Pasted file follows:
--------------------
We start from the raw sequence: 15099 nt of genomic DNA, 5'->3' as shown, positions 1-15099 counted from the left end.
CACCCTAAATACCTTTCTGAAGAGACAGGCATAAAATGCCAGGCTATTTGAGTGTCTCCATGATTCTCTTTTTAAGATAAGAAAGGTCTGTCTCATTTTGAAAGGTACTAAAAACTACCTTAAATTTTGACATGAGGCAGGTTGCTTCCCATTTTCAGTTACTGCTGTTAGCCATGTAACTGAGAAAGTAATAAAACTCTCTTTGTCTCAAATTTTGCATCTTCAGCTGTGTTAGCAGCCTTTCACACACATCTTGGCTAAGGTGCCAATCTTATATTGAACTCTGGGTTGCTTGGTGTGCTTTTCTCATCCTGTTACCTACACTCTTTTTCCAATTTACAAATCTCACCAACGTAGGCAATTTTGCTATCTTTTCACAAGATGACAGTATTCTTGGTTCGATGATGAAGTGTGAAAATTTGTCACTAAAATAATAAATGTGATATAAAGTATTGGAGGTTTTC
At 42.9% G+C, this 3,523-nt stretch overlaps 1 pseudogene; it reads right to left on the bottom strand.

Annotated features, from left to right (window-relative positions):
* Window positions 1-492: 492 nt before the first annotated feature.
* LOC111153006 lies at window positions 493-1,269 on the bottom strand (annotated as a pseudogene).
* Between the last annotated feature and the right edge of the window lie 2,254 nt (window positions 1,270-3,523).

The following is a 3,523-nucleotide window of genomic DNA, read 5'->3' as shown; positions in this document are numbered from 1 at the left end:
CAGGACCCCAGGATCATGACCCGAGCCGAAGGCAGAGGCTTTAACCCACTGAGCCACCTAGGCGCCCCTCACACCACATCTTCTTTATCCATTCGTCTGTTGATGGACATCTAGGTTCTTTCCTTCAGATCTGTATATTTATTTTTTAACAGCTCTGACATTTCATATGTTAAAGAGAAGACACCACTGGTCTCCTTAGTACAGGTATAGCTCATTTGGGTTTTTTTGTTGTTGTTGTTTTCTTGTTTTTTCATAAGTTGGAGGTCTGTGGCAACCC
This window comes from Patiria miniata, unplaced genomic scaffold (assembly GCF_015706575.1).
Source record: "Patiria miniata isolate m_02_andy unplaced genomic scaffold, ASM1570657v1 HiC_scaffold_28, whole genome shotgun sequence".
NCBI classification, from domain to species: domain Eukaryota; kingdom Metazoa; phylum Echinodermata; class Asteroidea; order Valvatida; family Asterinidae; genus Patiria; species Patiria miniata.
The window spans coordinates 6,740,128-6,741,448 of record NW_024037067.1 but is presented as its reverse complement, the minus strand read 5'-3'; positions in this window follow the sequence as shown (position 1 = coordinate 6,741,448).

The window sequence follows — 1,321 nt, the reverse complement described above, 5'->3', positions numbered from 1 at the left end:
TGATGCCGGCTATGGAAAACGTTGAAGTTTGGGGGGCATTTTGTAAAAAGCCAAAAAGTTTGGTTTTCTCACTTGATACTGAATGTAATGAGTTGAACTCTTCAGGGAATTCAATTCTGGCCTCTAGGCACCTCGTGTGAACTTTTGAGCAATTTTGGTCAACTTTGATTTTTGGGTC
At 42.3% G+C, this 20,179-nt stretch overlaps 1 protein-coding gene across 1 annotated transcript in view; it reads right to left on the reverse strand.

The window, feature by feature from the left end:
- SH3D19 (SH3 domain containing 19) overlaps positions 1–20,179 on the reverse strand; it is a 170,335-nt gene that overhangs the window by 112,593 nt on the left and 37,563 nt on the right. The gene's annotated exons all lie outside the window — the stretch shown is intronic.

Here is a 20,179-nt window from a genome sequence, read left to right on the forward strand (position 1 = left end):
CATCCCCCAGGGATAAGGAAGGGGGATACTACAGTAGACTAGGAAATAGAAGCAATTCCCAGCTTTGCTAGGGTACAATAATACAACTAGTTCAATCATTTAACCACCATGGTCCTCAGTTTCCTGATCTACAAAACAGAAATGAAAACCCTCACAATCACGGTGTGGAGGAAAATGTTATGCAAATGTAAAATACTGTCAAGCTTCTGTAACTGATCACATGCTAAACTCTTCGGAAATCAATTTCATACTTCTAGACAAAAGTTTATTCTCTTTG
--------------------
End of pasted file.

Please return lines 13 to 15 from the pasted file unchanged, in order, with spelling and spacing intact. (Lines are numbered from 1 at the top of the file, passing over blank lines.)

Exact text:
The window spans coordinates 6,740,128-6,741,448 of record NW_024037067.1 but is presented as its reverse complement, the minus strand read 5'-3'; positions in this window follow the sequence as shown (position 1 = coordinate 6,741,448).

The window sequence follows — 1,321 nt, the reverse complement described above, 5'->3', positions numbered from 1 at the left end:
TGATGCCGGCTATGGAAAACGTTGAAGTTTGGGGGGCATTTTGTAAAAAGCCAAAAAGTTTGGTTTTCTCACTTGATACTGAATGTAATGAGTTGAACTCTTCAGGGAATTCAATTCTGGCCTCTAGGCACCTCGTGTGAACTTTTGAGCAATTTTGGTCAACTTTGATTTTTGGGTC